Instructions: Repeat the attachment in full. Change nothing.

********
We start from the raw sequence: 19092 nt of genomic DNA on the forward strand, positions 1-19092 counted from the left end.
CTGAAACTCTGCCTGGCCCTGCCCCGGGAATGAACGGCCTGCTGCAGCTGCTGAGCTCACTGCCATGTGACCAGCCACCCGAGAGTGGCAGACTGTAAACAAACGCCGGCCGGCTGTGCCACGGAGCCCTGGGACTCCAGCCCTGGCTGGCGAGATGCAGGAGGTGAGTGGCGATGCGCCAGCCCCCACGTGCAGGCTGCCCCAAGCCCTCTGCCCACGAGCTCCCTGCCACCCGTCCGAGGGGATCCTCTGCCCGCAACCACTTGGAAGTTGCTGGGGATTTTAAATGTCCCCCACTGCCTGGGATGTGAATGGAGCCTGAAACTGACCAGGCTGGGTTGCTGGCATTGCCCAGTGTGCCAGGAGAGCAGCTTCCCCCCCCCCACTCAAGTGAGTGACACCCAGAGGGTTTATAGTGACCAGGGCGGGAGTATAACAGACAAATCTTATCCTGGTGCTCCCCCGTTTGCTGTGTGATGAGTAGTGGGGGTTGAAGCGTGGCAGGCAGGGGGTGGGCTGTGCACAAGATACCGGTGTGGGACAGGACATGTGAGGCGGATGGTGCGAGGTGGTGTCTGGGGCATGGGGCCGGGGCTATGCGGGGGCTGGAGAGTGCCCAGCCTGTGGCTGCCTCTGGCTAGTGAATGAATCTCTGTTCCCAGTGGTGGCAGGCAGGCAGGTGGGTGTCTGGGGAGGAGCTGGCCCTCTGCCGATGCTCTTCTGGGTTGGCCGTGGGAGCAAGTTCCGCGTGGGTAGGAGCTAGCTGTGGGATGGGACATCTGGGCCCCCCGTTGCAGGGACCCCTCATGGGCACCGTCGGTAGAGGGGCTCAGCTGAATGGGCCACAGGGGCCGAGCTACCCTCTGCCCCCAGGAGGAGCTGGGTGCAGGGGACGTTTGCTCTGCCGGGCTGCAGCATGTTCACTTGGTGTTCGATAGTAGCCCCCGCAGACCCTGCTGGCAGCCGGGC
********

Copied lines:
We start from the raw sequence: 19092 nt of genomic DNA on the forward strand, positions 1-19092 counted from the left end.
CTGAAACTCTGCCTGGCCCTGCCCCGGGAATGAACGGCCTGCTGCAGCTGCTGAGCTCACTGCCATGTGACCAGCCACCCGAGAGTGGCAGACTGTAAACAAACGCCGGCCGGCTGTGCCACGGAGCCCTGGGACTCCAGCCCTGGCTGGCGAGATGCAGGAGGTGAGTGGCGATGCGCCAGCCCCCACGTGCAGGCTGCCCCAAGCCCTCTGCCCACGAGCTCCCTGCCACCCGTCCGAGGGGATCCTCTGCCCGCAACCACTTGGAAGTTGCTGGGGATTTTAAATGTCCCCCACTGCCTGGGATGTGAATGGAGCCTGAAACTGACCAGGCTGGGTTGCTGGCATTGCCCAGTGTGCCAGGAGAGCAGCTTCCCCCCCCCCACTCAAGTGAGTGACACCCAGAGGGTTTATAGTGACCAGGGCGGGAGTATAACAGACAAATCTTATCCTGGTGCTCCCCCGTTTGCTGTGTGATGAGTAGTGGGGGTTGAAGCGTGGCAGGCAGGGGGTGGGCTGTGCACAAGATACCGGTGTGGGACAGGACATGTGAGGCGGATGGTGCGAGGTGGTGTCTGGGGCATGGGGCCGGGGCTATGCGGGGGCTGGAGAGTGCCCAGCCTGTGGCTGCCTCTGGCTAGTGAATGAATCTCTGTTCCCAGTGGTGGCAGGCAGGCAGGTGGGTGTCTGGGGAGGAGCTGGCCCTCTGCCGATGCTCTTCTGGGTTGGCCGTGGGAGCAAGTTCCGCGTGGGTAGGAGCTAGCTGTGGGATGGGACATCTGGGCCCCCCGTTGCAGGGACCCCTCATGGGCACCGTCGGTAGAGGGGCTCAGCTGAATGGGCCACAGGGGCCGAGCTACCCTCTGCCCCCAGGAGGAGCTGGGTGCAGGGGACGTTTGCTCTGCCGGGCTGCAGCATGTTCACTTGGTGTTCGATAGTAGCCCCCGCAGACCCTGCTGGCAGCCGGGC